Women’s voices are powerful, important, and deserve to be heard. For Women’s History Month, Tidal Basin is amplifying female voices that drive culture and change by bringing their thoughts, experiences, and advice forward. You will see video testimonials, advice, and photos of our female leaders on this page.

Nearly 60% of Tidal Basin’s workforce are women, of which 16% of are in leadership roles. That’s what makes Tidal Basin unique. Our commitment to diversity and inclusion brings various voices to the table.

Throughout history, women have worked tirelessly toward a path of equality. Their voices have had a profound impact on the generations that followed them. Because of their courage and determination, they blazed trails and achieved milestones that we recognize today.

Women’s History Month Video Spotlights

To celebrate Women’s History Month, we interviewed a few female leaders at Tidal Basin. In these videos, these leaders talk about their backgrounds, mentorship, and why they love working at Tidal Basin.

Questions and Answers

In the spirit of celebrating women leaders, we asked the ladies of Tidal Basin for their insight and advice for other women either just starting or well into their careers.

What does being a woman leader mean to you?

“The most important thing I can express is TEAMWORK. This job does not happen successfully without a team. Whether by your side or in cubicles around the country your colleagues will be your biggest cheerleaders and support. Rely on them, break bread with them when possible and pull your weight.”
-Luanne Principe

“Being a woman leader means sharing knowledge that can help other women be successful. I find it fulfilling knowing I’ve made a difference in the lives of others.”
– Dana Johnston

“Perseverance. Woman leaders need to persevere in their own careers, but also persevere so that you can put their staff/team ahead of themselves.”
– Amy Baker

“Standing up for what you know to be true and believing in your self-worth no matter where you are in your life’s journey. No matter where we are in life, we have the ability and potential to affect others in a positive way. Whether at work or play the example we set is so important and often what other women (and people) will associate with and pass on.”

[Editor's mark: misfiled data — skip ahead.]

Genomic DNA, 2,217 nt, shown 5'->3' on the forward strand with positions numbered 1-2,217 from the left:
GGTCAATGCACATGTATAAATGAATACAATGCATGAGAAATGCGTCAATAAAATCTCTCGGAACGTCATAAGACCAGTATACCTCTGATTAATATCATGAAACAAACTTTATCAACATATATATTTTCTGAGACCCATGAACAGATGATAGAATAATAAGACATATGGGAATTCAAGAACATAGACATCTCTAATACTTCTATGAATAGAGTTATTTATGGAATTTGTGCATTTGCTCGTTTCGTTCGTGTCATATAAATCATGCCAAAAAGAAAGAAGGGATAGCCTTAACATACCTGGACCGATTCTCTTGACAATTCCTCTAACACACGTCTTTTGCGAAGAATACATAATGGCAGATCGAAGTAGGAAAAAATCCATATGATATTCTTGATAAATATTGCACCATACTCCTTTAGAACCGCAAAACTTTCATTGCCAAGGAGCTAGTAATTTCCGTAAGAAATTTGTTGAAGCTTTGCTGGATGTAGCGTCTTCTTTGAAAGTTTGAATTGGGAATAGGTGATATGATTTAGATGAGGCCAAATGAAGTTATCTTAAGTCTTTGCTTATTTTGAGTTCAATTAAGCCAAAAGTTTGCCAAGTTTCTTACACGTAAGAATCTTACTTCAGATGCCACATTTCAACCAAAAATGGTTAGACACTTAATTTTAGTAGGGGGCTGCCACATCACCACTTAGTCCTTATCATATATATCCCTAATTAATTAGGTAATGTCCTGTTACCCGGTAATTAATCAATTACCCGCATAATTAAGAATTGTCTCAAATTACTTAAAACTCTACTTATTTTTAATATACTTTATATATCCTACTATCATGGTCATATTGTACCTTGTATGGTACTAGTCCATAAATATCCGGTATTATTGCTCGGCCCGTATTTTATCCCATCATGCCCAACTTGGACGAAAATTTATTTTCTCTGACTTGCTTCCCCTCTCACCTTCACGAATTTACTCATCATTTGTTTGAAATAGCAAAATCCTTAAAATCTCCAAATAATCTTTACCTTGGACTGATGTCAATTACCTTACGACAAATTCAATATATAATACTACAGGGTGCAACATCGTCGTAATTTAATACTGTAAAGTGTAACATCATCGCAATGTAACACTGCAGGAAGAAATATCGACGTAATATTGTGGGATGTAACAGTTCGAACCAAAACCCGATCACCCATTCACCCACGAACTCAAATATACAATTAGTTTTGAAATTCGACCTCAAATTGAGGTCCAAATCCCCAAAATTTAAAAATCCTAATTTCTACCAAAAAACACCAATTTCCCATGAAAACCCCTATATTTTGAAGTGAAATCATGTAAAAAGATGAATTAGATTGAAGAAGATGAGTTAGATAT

– Janet Fortin

“Everything. It’s such a gift to be in a position to help empower others so they can see their capabilities, their value and their worth.”
– Michelle Hillaert

“It means that I have a chance to support and inspire other girls and women to aspire for leadership positions in which women have historically been excluded.”
– Mollie Matthews

“A woman leader is persuasive, transformational, assertive, risk-taker, precedent setter.”
– Dawn Mascoll

“In one manner, it is no different than being a male leader would be. A good leader is a good leader. But it is also very true that women leaders are examples to other women and provide inspiration to other women. Women need to see other women doing great things. For example, the fact that I got my start later in life than many others and achieved accomplishments of which I am so very proud, and without a college degree, can be used to inspire many other women that they can do well and accomplish their goals despite obstacles.”
– Crystal Kline

“A woman can be nurturing and a warrior, soft and gentle while fearless and strong. So, surpassing any gender is not necessarily the aim; instead, a woman who stands shoulder to shoulder and redefines/breaks social standards of gender-specific roles in society.”
– Michele Durrani

When you hear the word “mentor,” who comes to mind and how did they help you?

“I strive to lead by example and typically do not ask for anything I haven’t done or would elect to do myself. If you start at the bottom and work your way up; you will not only learn all the job components, but you will also respect each part of the job and in turn that generates a strong foundation of good leadership.”
-Luanne Principe

“When I think of a mentor, I have to say my father. I was the only daughter in a sea of boys, and he consistently showed me that hard work, always being kind, never burning bridges, and giving back as much as you can, whenever you can, will truly pay off. At 75, he’s still working as hard as ever, and continues to set examples for me to follow. I like to think of myself as an empowered person, not just an empowered woman, and I have my dad to thank for that.”
– Sue Currie

“Multiple people throughout my career. Different people have supported me as a mentor at different stages in my career. They helped me grow in technical delivery aspects, showed me how to manage projects, guided me in managing people, and helped me navigate my career personally and professionally. They were willing to give me the tough advice when I needed it most.”
-Amy Baker

“My Mom. The examples she has (and continues to) set in her life has stayed with me all my life. She has been instrumental in the development of my faith and always shown the importance of having a close and loving family. She always says “turn it around” as a reminder to look at even the most difficult points from a different vantage point.”
– Janet Fortin

“Belief – The women who have impacted my life the most believed in me and pushed me to rise above my own discomfort and fears. It is this belief that has helped me step into my own and experience incredible growth.”